Road Safety Law

Overview


These staggering figures compelled the Supreme Court of India in August 2013 to call the problem of road crashes in India a National Emergency. The existing Motor Vehicles Act, 1988, an imperial legislation, has proved to be inadequate in addressing the systemic challenges plaguing the road transport sector and has failed to ensure road safety for the people of India.

Road traffic in India currently operates within the legal framework established in the Motor Vehicles Act, 1988. While the Act was enacted at a time when the growth in India’s road transport sector could not have been envisaged, it has only been moderately amended in the last 28 years with complete disregard to safety and rationalisation of penalties. The Act, has proved to be inadequate in addressing the systemic challenges plaguing the road transport sector and has failed to ensure road safety for the people of India.


The sudden demise of Mr. Gopinath Munde, Union Minister for Rural Development, in a road crash in New Delhi on June 3, 2014 prompted the then newly elected government into promising new legislation with strong provisions for road safety, which would repeal the inadequate law currently in existence.


A comprehensive bill was indeed drafted but was not introduced in the Parliament due to the stiff opposition it received from some States and other stakeholders with regard to provisions on taxation, public transport and the setting up of lead authorities. This prompted the Government to set up a Group of Ministers (GoM) to give recommendations on road safety. Following a major campaign led by SaveLIFE Foundation including written appeals from Members of Parliament to the Prime Minister, Shri Narendra Modi, the Government of India introduced the Motor Vehicles (Amendment) Bill 2016 in the Parliament on August 9, 2016, to address the issue of road safety in India.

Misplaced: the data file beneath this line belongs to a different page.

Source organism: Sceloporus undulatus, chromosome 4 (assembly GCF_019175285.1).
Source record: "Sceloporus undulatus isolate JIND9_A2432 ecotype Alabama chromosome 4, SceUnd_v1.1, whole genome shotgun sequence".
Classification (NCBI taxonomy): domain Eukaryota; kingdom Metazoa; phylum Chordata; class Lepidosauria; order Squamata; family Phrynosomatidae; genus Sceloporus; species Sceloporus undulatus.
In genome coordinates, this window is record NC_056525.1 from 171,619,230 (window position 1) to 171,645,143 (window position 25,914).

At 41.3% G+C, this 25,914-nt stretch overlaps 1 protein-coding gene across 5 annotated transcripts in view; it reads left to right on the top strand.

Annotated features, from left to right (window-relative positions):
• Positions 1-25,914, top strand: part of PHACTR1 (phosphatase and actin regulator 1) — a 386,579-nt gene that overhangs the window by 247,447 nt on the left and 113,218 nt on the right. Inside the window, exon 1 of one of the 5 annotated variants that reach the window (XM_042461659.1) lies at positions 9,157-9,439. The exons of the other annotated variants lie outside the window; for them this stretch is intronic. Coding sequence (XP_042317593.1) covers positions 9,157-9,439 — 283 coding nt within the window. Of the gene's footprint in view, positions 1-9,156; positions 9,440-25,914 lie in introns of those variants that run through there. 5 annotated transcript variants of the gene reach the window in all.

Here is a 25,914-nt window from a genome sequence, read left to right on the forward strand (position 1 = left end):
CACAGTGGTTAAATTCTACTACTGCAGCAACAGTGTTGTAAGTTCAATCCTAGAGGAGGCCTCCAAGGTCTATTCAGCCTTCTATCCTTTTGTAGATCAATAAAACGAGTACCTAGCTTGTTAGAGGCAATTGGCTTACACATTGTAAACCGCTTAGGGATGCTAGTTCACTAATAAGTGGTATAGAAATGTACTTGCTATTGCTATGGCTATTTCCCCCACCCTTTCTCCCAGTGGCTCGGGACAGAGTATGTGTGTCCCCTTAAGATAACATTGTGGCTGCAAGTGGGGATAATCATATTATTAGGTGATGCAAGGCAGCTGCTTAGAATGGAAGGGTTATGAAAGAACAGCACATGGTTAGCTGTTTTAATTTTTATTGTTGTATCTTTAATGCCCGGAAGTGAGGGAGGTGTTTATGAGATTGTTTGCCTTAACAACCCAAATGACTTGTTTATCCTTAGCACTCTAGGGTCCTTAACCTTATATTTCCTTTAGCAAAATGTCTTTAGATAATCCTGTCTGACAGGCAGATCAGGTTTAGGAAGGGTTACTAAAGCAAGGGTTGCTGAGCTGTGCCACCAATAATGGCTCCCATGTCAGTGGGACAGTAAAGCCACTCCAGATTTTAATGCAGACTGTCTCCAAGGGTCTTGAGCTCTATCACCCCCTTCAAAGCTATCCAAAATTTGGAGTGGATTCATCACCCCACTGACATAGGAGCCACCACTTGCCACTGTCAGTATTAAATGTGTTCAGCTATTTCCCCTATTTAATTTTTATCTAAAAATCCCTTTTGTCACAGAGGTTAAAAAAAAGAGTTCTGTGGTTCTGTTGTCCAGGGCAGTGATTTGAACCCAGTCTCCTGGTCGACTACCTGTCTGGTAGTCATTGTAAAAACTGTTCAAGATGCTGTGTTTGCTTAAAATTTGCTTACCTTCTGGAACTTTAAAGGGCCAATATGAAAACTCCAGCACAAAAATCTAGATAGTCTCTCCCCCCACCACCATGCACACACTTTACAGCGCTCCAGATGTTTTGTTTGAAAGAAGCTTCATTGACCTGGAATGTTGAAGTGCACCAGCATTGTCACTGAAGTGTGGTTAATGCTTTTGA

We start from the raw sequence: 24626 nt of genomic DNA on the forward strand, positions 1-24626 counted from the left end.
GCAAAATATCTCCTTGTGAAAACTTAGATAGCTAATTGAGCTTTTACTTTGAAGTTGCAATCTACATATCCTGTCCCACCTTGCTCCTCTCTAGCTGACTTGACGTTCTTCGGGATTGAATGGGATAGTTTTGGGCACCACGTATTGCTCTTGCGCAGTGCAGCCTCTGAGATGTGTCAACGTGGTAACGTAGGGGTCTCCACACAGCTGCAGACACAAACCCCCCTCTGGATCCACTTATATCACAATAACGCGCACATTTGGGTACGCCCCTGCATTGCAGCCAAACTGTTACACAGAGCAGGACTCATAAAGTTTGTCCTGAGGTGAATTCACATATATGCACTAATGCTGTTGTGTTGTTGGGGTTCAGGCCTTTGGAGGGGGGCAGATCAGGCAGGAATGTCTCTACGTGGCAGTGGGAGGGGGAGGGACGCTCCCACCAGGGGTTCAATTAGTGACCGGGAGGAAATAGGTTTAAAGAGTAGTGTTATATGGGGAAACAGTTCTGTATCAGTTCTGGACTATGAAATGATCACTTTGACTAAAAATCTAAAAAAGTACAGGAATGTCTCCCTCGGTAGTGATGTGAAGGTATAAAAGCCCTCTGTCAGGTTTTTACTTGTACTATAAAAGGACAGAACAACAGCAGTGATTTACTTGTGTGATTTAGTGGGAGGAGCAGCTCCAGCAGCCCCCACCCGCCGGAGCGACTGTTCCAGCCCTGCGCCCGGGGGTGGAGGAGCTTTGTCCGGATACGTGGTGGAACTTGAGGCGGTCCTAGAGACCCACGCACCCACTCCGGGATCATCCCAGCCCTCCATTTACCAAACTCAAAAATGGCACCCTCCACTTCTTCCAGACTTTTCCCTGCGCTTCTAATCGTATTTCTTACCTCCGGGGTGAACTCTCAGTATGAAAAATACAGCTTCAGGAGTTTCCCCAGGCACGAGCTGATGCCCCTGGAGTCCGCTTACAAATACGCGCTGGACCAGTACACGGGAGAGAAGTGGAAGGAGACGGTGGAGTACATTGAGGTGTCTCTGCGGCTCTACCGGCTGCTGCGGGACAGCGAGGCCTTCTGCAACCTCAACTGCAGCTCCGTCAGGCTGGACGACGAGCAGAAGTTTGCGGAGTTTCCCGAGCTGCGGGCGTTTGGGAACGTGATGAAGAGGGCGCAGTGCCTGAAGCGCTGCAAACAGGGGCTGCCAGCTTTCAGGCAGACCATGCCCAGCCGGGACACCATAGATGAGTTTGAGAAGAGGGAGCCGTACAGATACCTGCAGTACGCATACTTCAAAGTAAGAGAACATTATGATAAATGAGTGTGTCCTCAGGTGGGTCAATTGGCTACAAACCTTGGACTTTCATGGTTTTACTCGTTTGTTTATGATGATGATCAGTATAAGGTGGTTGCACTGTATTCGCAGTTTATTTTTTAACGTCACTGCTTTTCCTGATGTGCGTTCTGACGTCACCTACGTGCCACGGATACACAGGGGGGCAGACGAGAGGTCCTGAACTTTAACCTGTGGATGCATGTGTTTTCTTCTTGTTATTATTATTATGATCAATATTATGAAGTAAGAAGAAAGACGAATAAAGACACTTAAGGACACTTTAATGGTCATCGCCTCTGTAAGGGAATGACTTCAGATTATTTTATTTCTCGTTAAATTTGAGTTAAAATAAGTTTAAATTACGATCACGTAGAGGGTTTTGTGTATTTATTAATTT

10-point Policy Solution

The vision of SLF’s 10 point policy solution is to provide a framework for a road safety law in India that protects all classes of road users including children, the elderly, pedestrians and non-motorised road users.

Vulnerable Road Users (VRUs) and Non-motorised Transport (NMT)

  • Safety of pedestrians by mandating creation of infrastructure and safe zones on all existing and new roads
  • Safety of cyclists
  • Speed management for VRUs in areas such as markets, hospitals

Protection of children during commute

  • Creation of child zones near parks and schools with speed restrictions
  • Incorporation of the Supreme Court guidelines on school buses into rules under the Act
  • Limiting the number of children allowed to be carried in school vans and autorickshaws
  • Mandatory child restraint systems and child helmets

Robust and scientific Accident Investigation and Data Management

  • Uniform accident investigation methodology with a revised Accident Investigation Form
  • Training of investigating officers in assessing causes of road crashes
  • Adoption of Road Accident Data Management Systems across all States and Union Territories